Find out how to make a healthy filling for these “boats.”
You're probably familiar with stuffed peppers, stuffed tomatoes, and stuffed mushrooms. If you like stuffed veggies, another great option is stuffed squash. Summer squashes like zucchini, yellow squash, or the light green Mexican squash (calabacita) have a neutral flavor, so they’re an excellent base for whatever filling you want.
Summer squashes are low in calories and carbohydrates. That’s important for people with diabetes because controlling your carb intake can help you improve blood sugar levels. In comparison to a sandwich or taco, these stuffed zucchini boats help you enjoy great flavor with fewer calories.
Choosing a Healthy Filing
When you make stuffed veggies, it’s important to choose healthy ingredients for the stuffing or filling. As much as you can, you should use lean proteins, complex carbs, and non-starchy veggies.
You might be tempted to use red meat and a lot of cheese, but those ingredients add a lot of saturated fat. This type of fat can increase your blood cholesterol and hurt your heart health. For this reason, it’s important to minimize the quantity of saturated fat in your diet, especially if you have diabetes. Learn more about the link between diabetes and heart disease here.
This recipe for stuffed zucchini boats uses a combination of extra-lean ground turkey (which has only 2.5 grams of saturated fat) and black beans. The beans are a meatless protein, and they’re low in fat and high in fiber and other nutrients. By combining these two proteins, you lower the amount of saturated fat and increase the fiber, compared to just using ground turkey alone.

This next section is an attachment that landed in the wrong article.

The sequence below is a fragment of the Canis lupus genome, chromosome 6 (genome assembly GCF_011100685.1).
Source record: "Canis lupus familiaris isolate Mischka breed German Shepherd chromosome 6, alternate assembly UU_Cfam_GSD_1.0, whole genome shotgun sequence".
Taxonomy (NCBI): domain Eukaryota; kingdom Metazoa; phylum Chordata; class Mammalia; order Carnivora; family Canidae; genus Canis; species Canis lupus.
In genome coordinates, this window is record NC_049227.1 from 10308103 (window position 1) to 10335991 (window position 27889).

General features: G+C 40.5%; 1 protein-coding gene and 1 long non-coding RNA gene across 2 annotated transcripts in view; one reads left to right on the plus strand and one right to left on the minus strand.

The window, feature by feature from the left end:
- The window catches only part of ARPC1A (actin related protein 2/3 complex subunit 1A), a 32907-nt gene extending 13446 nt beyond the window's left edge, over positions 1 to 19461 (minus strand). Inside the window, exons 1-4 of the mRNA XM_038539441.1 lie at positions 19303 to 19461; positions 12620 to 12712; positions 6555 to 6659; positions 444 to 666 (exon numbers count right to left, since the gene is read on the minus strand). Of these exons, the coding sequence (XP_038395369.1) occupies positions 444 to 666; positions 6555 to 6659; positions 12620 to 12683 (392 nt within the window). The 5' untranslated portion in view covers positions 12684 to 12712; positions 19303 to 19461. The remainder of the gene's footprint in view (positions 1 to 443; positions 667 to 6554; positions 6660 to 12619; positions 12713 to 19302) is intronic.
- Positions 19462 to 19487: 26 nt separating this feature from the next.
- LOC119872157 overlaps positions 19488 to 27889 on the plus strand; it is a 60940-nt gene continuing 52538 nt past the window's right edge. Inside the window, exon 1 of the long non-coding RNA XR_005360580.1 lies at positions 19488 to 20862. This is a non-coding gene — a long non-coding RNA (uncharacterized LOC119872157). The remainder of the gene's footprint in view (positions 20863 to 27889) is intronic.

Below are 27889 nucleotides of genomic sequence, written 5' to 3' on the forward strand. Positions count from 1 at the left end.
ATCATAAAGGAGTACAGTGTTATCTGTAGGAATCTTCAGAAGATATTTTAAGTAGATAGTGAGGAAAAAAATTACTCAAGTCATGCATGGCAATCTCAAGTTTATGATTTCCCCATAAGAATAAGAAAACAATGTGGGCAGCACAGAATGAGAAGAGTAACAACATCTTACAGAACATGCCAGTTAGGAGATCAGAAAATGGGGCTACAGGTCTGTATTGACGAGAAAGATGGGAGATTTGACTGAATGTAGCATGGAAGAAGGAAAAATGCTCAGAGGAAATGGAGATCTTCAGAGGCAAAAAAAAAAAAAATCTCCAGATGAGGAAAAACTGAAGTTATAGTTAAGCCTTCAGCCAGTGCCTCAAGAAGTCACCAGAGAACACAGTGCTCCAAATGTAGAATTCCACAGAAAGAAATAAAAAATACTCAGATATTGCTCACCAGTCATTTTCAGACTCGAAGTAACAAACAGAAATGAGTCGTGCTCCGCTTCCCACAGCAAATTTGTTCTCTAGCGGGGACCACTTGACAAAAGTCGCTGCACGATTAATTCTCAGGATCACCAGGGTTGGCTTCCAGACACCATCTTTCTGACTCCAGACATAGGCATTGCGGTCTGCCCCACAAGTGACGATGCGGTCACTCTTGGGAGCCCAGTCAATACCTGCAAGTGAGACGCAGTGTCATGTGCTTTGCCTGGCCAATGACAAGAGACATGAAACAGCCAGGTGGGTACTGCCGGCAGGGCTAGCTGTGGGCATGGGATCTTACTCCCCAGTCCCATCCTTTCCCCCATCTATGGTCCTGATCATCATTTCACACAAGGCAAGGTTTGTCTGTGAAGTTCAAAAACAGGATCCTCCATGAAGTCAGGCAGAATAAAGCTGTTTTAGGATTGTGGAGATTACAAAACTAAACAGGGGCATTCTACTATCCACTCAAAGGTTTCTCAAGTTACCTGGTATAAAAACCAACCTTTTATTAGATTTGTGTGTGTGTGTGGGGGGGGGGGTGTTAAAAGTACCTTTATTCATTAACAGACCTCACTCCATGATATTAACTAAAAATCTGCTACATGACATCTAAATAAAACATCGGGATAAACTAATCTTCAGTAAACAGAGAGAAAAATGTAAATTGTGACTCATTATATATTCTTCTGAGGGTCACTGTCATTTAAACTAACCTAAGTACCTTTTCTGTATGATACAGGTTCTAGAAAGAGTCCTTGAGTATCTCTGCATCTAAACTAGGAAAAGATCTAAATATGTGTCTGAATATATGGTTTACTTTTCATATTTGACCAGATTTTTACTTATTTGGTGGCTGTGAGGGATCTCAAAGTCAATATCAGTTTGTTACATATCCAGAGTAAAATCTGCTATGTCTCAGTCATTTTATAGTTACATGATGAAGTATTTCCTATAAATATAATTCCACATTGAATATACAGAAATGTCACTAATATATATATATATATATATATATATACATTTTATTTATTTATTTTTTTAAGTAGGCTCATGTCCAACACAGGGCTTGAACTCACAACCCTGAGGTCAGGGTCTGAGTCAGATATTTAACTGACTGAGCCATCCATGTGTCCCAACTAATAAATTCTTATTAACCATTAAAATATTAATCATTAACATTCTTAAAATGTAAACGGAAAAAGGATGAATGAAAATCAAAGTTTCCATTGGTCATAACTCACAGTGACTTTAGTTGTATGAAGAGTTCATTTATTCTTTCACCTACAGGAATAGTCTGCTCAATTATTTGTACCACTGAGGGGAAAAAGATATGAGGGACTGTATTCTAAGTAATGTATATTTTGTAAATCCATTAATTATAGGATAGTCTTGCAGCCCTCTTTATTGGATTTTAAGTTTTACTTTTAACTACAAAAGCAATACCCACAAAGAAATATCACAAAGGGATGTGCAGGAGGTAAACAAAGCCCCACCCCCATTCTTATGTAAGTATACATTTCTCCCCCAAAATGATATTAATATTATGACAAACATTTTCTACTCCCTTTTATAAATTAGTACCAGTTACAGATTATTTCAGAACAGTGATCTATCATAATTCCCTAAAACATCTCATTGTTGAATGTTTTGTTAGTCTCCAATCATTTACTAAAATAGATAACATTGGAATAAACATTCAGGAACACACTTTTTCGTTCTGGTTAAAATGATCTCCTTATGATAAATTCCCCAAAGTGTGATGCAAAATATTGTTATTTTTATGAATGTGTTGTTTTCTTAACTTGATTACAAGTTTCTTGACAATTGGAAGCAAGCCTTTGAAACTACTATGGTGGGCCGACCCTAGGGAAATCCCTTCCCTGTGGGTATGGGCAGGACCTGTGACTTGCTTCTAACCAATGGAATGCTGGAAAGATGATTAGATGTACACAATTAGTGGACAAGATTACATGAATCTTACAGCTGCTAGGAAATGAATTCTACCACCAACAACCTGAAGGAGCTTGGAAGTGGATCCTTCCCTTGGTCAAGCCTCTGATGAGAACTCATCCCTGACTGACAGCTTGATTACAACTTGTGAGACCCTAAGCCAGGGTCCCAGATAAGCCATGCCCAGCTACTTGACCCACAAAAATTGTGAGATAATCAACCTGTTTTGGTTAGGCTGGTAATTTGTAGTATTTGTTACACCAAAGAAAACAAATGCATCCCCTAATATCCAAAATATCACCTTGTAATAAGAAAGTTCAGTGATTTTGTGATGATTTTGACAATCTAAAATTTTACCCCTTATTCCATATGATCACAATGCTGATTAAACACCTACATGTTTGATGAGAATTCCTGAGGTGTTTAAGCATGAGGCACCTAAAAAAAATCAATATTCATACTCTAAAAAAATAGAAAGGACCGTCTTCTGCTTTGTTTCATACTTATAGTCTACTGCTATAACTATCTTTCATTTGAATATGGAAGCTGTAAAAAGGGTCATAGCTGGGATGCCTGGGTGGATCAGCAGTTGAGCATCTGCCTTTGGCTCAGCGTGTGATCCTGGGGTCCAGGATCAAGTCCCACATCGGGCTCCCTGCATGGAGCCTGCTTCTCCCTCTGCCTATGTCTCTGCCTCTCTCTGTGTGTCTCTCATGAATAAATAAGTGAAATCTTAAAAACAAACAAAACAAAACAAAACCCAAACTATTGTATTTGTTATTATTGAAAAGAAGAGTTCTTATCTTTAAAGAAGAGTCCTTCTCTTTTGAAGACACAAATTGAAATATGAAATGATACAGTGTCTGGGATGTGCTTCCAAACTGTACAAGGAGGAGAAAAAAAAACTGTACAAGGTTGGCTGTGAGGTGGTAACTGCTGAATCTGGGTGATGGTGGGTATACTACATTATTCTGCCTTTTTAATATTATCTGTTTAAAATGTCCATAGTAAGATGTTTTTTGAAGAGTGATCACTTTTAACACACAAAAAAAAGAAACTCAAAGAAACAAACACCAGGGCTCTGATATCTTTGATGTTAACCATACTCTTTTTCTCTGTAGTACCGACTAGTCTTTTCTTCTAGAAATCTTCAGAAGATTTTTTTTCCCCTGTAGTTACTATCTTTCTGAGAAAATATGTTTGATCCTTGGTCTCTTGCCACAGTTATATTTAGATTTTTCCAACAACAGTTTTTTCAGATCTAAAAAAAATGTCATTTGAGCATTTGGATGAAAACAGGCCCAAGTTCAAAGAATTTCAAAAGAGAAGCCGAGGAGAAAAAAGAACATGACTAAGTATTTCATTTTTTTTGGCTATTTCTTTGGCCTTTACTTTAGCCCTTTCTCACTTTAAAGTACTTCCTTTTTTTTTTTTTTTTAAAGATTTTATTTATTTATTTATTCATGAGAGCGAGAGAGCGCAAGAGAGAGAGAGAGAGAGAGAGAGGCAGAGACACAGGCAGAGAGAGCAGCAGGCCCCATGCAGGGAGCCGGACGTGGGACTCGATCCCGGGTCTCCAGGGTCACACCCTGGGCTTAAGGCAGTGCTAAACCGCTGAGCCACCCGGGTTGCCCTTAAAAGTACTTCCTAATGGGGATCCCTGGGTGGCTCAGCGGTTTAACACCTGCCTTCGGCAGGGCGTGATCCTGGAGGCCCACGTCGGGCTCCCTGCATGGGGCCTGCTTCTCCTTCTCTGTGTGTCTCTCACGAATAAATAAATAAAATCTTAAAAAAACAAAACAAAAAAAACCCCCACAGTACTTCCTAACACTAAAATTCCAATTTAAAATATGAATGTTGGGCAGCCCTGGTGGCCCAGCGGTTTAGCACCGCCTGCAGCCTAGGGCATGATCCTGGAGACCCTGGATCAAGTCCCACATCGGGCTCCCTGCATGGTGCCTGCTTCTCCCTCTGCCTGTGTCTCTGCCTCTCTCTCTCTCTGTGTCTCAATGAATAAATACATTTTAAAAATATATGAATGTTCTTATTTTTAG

In place of a heaping handful of Oaxaca cheese (for example), this recipe uses Parmesan cheese. It’s not “traditional,” but Parmesan has a strong flavor, which means you can use a small amount and still have a ton of flavor. As a result, the final product will have less saturated fat, without compromising on flavor. Here are more heart-healthy tricks to get your cheese fix.
Mexican squash, or calabacitas, work great for this recipe, but if you can’t find them at your supermarket, that’s no problem: You can also use other squashes, like zucchini or yellow squash. And of course, this filling would be fantastic inside a pepper.
- 4 medium calabacitas (Mexican squash) or zucchini, cut in half lengthwise
- 1/2 cup onion, chopped
- 1 tbsp garlic, minced
- 15 oz can black beans (reduced sodium), drained and rinsed
- 1 lb. extra-lean ground turkey
- 1 tsp. salt (optional)
- 1 tbsp vegetable oil
- 1 (8 oz.) can tomato sauce (no-salt-added preferred)
- 8 tbsp. grated Parmesan cheese
- 1/2 cup cilantro, finely chopped
1. Scoop out insides of squash and chop them coarsely. Set aside squash shells. 2. Combine onion, garlic and turkey in a bowl and mix well. Add salt if desired. 3. Warm up oil in a pot. Once medium warm add the turkey mixture. 4. Cook turkey while mixing. Break up any large chunks with a wooden spoon. 5. Once turkey is cooked, add the beans and tomato sauce and let it cook until beans soften. 6. Add calabacitas and half of the Parmesan cheese. Let cook for another 4-5 minutes or until calabacitas are slightly softer. 7. Once calabacitas are soft, remove from stove 8. Spread mixture evenly inside of the shells. Align them on an oven safe plate. 9. Sprinkle remaining Parmesan cheese evenly on top of stuffed calabacitas shells. 10. Bring calabacitas to the oven at 400 degrees for 10 minutes until shells are softer but slightly crisp and cheese is golden brown. Top with cilantro before serving.
Nutrition Information Based on a Single Serving
*Percent Daily Value are based on a 2000 calorie diet. Your daily value may be higher or lower depending on your calorie needs.
Get to know carbs. Arlington, VA: American Diabetes Association. (Accessed on March 23, 2020 at https://www.diabetes.org/nutrition/understanding-carbs/get-to-know-carbs.)
Healthy food choices made easy. Arlington, VA: American Diabetes Association. (Accessed on March 23, 2020 at https://www.diabetes.org/nutrition/healthy-food-choices-made-easy.)
Protein. Arlington, VA: American Diabetes Association. (Accessed on March 23, 2020 at https://www.diabetes.org/nutrition/healthy-food-choices-made-easy/protein.)
Turkey, ground, 93% lean, 7%, raw. Washington, DC: U.S. Department of Agriculture. (Accessed on March 23, 2020 at https://fdc.nal.usda.gov/fdc-app.html#/food-details/172850/nutrients.)